When assessing incoming information, Nørretranders argues the two sources of most value are the volume of information discarded (“I read 60 books to bring you this insight”) or the computational time spent producing it (“I spent four years thinking about it”). He made me truly understand that raw information is often worse than useless: it takes up time, and requires filtering. That’s why I’d rather focus my attention on topics that raise awareness rather than transmit information.
Filtering incoming information from 11 million bits down to 60 takes time. Roughly half a second as it happens. The absolutely wild assertion is that consciousness registers a stimulus half a second after it happens, then puts it back in time to the moment it actually occurred. This gives the illusion of continuity. It also explains why unconscious processes seem to happen faster than conscious processes and “without us knowing”. This is something we’re all familiar with- when our hand leaps back from a hot stove, seemingly without our deliberate intention.
Cognitive psychologist Donald Hoffman argues that our perception of the world is more akin to a desktop on a computer. An interface that helps us interact with the environment, but with all the unnecessary complexity hidden away. In one way the inner workings of the computer are like our bodies, and the infinity of the Internet is like the outside world. Consciousness is like a browser window that filters the entire internet down to whatever you need to pay attention to at the time. When framed in that way it’s staggering to contemplate how much power Internet search engines now have over our lives. Search engines index 35 trillion web pages to serve you a handful of results in a second. That aggressive filtering role makes it equivalent to consciousness for the Internet. It turns the chaotic flood of external information into cognitive order.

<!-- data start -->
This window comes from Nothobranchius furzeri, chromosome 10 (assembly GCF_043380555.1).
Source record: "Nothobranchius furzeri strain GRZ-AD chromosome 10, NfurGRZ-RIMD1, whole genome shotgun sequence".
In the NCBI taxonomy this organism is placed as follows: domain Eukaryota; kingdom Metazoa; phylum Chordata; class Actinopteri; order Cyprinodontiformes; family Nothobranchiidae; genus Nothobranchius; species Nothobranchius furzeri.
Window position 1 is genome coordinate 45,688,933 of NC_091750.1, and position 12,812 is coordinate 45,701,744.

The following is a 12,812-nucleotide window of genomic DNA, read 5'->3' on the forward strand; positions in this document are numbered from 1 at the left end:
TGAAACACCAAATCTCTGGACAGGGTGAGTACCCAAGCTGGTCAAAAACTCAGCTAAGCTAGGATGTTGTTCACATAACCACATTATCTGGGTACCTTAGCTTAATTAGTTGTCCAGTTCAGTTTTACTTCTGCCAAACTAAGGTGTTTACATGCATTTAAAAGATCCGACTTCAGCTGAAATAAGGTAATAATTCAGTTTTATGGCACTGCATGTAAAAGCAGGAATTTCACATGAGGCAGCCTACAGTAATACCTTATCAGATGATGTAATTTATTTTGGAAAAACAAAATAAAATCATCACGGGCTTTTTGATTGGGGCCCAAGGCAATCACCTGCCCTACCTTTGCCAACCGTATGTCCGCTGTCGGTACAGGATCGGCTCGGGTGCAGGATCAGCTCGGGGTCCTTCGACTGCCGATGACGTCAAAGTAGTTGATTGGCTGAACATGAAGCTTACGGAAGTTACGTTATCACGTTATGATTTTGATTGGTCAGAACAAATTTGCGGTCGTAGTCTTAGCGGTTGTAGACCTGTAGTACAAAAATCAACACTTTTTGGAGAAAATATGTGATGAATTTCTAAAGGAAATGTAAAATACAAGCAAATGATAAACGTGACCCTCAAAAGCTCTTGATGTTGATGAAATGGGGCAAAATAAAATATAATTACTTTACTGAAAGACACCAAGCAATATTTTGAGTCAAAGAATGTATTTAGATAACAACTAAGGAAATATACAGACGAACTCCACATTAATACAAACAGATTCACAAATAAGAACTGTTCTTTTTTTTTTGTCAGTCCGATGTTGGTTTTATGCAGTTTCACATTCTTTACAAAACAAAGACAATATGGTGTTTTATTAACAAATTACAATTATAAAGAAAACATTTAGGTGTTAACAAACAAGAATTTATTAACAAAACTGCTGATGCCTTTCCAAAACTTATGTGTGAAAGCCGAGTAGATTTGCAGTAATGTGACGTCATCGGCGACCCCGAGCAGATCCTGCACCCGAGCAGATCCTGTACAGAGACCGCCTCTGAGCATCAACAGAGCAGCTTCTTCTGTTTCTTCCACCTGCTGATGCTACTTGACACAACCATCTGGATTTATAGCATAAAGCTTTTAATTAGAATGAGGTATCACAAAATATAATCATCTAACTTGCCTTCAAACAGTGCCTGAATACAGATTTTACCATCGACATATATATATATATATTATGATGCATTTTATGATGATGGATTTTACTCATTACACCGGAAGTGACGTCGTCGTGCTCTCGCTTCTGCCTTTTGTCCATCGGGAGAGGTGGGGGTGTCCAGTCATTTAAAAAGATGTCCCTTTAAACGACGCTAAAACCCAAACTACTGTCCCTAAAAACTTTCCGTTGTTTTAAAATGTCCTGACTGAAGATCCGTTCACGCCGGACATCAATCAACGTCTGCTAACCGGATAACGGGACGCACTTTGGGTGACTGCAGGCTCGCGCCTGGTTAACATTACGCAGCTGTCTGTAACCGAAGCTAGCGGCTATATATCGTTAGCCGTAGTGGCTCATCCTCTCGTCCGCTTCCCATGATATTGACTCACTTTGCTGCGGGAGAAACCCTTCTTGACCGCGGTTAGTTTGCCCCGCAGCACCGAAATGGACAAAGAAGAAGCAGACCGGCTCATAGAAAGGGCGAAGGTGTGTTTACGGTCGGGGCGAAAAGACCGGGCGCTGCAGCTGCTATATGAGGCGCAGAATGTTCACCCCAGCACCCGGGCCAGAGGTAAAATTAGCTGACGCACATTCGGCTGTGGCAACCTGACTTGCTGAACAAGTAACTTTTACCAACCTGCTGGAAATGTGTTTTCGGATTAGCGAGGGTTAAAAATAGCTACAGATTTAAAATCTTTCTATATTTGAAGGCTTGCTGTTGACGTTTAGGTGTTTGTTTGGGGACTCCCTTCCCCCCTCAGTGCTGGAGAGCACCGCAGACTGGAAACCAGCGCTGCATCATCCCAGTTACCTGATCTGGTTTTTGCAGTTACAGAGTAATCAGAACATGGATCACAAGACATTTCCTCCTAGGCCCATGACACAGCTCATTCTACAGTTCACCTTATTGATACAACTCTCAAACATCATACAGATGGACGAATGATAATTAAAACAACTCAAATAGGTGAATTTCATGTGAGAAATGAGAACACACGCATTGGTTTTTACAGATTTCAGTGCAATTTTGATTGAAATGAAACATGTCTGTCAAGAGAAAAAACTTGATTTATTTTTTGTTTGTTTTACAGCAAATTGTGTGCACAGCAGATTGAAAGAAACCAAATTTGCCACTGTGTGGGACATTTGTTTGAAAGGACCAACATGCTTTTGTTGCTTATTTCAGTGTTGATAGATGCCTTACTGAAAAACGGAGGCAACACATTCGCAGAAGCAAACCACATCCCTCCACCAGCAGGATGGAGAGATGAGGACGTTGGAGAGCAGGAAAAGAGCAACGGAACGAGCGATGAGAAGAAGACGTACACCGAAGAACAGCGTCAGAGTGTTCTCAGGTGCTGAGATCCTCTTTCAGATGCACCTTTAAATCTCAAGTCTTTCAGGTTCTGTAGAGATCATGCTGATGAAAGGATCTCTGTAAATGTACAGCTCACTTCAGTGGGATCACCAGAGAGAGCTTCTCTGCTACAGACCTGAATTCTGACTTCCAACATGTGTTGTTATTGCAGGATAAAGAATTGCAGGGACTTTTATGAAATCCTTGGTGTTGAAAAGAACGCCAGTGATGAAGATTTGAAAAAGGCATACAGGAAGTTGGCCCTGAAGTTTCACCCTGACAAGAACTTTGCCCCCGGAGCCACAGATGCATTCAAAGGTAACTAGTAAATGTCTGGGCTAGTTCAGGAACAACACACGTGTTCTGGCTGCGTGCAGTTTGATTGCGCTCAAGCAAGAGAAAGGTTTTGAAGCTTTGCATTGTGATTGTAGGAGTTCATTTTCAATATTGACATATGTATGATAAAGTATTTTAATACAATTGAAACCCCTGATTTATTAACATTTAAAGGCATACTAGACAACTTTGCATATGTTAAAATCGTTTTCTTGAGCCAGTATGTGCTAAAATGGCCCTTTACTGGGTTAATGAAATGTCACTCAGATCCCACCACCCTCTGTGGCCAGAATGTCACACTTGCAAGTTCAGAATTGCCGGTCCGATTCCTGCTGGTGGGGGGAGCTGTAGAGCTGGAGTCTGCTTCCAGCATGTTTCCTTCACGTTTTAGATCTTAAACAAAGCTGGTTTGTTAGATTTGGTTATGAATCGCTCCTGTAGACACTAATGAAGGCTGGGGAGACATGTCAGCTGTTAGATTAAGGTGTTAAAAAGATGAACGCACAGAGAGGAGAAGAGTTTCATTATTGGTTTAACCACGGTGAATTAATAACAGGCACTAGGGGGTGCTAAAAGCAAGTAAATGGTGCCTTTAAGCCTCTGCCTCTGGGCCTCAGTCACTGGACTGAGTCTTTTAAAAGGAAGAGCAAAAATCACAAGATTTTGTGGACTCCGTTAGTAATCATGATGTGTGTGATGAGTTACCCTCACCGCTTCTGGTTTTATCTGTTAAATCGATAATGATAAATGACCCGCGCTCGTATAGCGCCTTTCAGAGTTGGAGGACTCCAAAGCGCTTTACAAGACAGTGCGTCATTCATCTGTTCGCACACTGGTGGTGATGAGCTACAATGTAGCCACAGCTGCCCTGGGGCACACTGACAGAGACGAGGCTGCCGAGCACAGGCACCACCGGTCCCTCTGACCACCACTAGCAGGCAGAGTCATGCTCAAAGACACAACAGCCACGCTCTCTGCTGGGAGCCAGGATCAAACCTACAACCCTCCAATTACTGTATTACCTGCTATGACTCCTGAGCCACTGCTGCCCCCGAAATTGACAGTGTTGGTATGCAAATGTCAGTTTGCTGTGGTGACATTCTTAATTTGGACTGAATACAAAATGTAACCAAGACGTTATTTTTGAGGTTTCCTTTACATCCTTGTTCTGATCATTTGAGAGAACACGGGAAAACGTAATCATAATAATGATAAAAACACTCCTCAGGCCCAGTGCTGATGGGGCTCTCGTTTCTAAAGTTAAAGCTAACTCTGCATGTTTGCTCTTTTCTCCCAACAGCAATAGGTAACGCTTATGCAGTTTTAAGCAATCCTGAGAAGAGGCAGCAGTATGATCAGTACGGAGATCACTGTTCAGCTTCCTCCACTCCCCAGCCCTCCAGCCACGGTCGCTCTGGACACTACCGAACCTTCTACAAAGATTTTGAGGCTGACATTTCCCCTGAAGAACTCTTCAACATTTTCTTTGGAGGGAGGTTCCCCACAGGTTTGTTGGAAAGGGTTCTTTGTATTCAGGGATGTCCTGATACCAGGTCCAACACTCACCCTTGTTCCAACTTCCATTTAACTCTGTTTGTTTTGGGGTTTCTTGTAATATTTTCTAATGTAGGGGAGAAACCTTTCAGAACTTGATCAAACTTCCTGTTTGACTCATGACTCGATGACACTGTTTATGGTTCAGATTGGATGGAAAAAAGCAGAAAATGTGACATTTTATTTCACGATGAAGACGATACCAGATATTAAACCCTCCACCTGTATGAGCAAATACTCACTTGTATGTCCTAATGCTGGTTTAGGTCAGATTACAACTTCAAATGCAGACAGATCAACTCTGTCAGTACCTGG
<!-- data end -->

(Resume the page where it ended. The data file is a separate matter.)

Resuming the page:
It seems intuitive to assume that we’ve evolved to have the most accurate view of the outside world. But that’s not what Hoffman argues. We didn’t evolve to experience everything, because then we’d be gibbering wrecks overwhelmed by literally a trillion times more information than we could possibly process. We evolved to see what’s most useful for our evolutionary success.
“Evolution has shaped us with perceptions that allow us to survive. They guide adaptive behaviors. But part of that involves hiding from us the stuff we don’t need to know. And that’s pretty much all of reality, whatever reality might be. If you had to spend all that time figuring it out, the tiger would eat you."- Hoffman
One of the hardest things for me to grasp is that our sensory perception of the world may not be superior to other species. I tend to think that we are experiencing the “best possible” sensory version of the world. Hoffman’s point is that we’re not; we’re seeing the version best suited for what we specifically need from an evolutionary perspective. The earthworm doesn’t need to see beautiful sunrises, so it can’t. We don’t need to smell the glorious variety made possible by the two hundred million receptors in a bloodhound’s nose, so we don’t. To return to the internet search metaphor, normal consciousness is the first page of results, rather than the whole internet. We don’t need to see what’s on page 5 because it’s likely not relevant.
If we can only ever experience the world a certain way- does any of this matter?
Yes- I think it points to one of the most interesting ideas I’ve ever considered. If there are things we cannot sense, why should there not be forces acting on us that are hidden as well? With trillions of potential inputs that moves from a possibility to a likelihood. Part of the secret seems to be to attune our subtler senses to intuit when they are acting. It also implies we might be far more intimately embedded in our environment than we tend to assume. It also means the questions we ask determine the quality of our “search” results, a topic for next week.
Other interesting reading:
- Read: The Umwelt by David Eagleman (4 minute read)
- Why Read: The very brief text of Eagleman’s fascinating Umwelt hypothesis.
- Read: The Evolutionary Argument Against Reality- interview with Donald Hoffman in Quanta (20 minute read)
- Why Read: I first read this in 2016, it scrambled my brain, and I dismissed it as ridiculous. I am obviously no longer so sure.
Thanks to Jim O’Shaughnessy and Brian Roemmele for their original recommendation of the book!
If you read the book, let me know what you think!
Director of Communications and Content
The Knall/Cohen/Pence Group
Work (317) 571-4525
Cell (917) 656-2742